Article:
Film / animation

Bristol animators re-imagine lost Doctor Who episodes

By ellie pipe, Tuesday Mar 26, 2019

Originally broadcast in 1967, The Macra Terror is a four-part serial of Doctor Who starring Patrick Troughton that was lost to viewers forever – until now.

A team of Bristol-based animators have painstakingly re-imagined the episodes in animation form, using original scripts, clips of footage, storyboards and audio recorded by fans at the time.

Commissioned by the BBC to take on the ambitious task, Sun & Moon studios, based in Paintworks on Bath Road, completed nearly 100 minutes of animation in just seven months and their work has already met with critical acclaim.

independent journalism

Bristol24/7 relies on your support to remain independent. If you like what we do and you want us to keep reporting, become a member for just £45 for the year

Join now

Speaking about the process, co-founder of Sun and Moon Louis Jones, says staying faithful to the original audio and doing it justice was paramount.

He adds: “The opportunity to contribute to this cornerstone of British culture has been a dream come true and the team’s SteelBook collectors edition Blu-Rays all take pride of place on our respective mantelpieces.”

The original episodes are thought to be lost forever

The animation team completed nearly 100 minutes of animation in just seven months

The team of 18 people, including 12 animators, say they were able to add a level of consideration and subtlety to the acting that not only celebrates the original footage but even manages to elevate it, as the original schedule was so hectic the episodes were shot like a stage play and rarely stopped for a retake.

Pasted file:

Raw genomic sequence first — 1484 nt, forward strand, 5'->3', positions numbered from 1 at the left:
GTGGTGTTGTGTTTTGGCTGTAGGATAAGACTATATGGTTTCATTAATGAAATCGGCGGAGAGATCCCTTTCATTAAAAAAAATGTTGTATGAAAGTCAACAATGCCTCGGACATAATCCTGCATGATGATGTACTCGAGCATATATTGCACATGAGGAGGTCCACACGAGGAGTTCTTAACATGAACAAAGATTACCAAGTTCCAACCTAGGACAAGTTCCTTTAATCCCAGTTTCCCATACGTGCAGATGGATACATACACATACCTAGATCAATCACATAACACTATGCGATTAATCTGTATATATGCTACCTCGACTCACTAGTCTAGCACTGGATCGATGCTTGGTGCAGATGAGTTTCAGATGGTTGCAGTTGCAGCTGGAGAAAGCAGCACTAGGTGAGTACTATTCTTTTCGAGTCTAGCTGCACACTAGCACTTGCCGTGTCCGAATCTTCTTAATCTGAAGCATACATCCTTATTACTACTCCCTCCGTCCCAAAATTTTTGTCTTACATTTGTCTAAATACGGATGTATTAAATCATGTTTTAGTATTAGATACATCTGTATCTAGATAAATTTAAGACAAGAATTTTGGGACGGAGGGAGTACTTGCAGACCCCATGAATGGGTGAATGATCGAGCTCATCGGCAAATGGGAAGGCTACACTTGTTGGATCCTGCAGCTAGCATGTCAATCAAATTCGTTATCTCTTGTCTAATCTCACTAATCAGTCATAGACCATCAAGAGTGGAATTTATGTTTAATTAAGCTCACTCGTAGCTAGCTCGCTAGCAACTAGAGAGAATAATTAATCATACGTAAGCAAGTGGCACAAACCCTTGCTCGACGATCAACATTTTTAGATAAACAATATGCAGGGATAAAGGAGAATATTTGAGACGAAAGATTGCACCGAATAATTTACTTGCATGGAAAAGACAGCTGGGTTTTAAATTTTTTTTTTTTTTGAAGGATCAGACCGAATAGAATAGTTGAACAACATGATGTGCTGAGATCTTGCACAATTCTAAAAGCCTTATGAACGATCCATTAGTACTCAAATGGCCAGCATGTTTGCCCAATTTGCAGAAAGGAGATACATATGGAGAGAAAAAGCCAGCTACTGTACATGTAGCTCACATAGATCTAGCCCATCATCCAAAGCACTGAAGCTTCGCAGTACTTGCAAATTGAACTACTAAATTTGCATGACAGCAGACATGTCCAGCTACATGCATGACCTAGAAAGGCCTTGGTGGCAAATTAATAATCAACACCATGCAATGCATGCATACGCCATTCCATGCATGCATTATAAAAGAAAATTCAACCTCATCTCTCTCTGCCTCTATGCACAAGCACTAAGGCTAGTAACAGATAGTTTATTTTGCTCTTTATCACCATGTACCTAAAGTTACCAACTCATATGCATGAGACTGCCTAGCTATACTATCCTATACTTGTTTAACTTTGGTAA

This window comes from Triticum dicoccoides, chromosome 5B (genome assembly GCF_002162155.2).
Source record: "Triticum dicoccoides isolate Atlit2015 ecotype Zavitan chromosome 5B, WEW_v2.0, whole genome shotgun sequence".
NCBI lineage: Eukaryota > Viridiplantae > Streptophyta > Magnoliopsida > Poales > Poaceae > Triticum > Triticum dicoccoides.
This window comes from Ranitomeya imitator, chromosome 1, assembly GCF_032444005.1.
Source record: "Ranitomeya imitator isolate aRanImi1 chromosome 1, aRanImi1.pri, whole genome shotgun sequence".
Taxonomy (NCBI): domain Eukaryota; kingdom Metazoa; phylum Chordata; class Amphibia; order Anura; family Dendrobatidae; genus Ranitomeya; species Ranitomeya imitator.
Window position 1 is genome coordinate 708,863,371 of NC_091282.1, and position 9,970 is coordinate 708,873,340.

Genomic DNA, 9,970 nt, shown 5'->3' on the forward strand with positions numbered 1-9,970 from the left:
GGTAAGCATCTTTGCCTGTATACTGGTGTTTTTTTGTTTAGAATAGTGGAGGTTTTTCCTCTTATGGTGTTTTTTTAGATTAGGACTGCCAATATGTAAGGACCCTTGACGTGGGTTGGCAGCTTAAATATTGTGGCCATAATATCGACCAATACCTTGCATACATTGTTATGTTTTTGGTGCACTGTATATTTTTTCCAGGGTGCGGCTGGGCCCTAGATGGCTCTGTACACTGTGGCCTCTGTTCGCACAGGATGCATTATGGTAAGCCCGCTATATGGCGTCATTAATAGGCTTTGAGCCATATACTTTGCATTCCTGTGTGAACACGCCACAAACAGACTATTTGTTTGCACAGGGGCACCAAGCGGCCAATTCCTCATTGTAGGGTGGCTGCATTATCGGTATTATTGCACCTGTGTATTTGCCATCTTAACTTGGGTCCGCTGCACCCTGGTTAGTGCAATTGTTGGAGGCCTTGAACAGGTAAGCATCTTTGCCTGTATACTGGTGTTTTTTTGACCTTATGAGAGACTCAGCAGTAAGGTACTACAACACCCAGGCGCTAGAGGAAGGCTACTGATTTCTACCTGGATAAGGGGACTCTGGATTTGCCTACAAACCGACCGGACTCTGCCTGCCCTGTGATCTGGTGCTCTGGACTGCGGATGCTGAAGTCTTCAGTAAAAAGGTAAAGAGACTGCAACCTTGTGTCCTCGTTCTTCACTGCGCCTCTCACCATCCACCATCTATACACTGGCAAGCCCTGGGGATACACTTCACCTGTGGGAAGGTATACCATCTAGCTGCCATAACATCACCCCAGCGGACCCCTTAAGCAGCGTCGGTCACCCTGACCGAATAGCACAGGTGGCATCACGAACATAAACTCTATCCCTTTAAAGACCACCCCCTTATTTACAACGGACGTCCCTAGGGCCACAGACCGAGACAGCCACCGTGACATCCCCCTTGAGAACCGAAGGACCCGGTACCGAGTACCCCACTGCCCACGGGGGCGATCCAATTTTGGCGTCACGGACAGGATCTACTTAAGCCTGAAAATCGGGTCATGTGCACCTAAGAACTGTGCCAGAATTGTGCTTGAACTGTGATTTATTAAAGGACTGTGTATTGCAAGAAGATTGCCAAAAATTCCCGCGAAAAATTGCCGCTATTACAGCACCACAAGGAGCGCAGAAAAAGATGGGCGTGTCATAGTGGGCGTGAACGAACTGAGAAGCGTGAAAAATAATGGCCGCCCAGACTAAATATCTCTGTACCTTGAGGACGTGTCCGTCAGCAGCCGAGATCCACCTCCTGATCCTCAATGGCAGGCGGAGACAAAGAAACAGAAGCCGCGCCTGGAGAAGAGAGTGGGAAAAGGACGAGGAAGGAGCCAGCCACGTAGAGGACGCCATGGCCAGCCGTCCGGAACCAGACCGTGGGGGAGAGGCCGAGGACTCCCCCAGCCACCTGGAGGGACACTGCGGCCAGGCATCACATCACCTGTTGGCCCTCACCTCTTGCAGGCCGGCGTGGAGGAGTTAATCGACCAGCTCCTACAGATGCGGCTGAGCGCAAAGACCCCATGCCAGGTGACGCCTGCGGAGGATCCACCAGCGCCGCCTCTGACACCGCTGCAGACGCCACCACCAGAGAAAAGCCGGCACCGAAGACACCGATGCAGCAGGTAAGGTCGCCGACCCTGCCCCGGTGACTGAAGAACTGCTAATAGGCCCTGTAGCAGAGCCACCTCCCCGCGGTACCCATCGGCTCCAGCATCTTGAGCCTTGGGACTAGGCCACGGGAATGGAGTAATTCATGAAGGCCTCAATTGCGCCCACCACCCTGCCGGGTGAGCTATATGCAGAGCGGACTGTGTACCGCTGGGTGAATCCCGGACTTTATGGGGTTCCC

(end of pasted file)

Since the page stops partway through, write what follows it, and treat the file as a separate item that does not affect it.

Significant gaps in BBC archives mean there are some 97 lost episodes of the cult TV classic and previous animated restorations by the BBC have included The Power of the Daleks and Shada – leaving Doctor Who fans wanting more.

The Sun and Moon team were commissioned by the BBC to make the animation

Filming live action videos for many of the shots, the animators were able to capture and reference subtle and naturalistic performances like the dart of a pupil, the twitch of an eyebrow or the tilt of a head.

Director and producer Charles Norton lead the production, enlisting the previous pre-production team of character designer Martin Geraghty, storyboard artist Adrian Salmon and CGI animator and compositor Rob Ritchie.

Staying faithful to the original programme was crucial to the animation team

The Macra Terror was released on DVD, Blu Ray and digital download on Monday.

Read more: Sector spotlight on animation

Related articles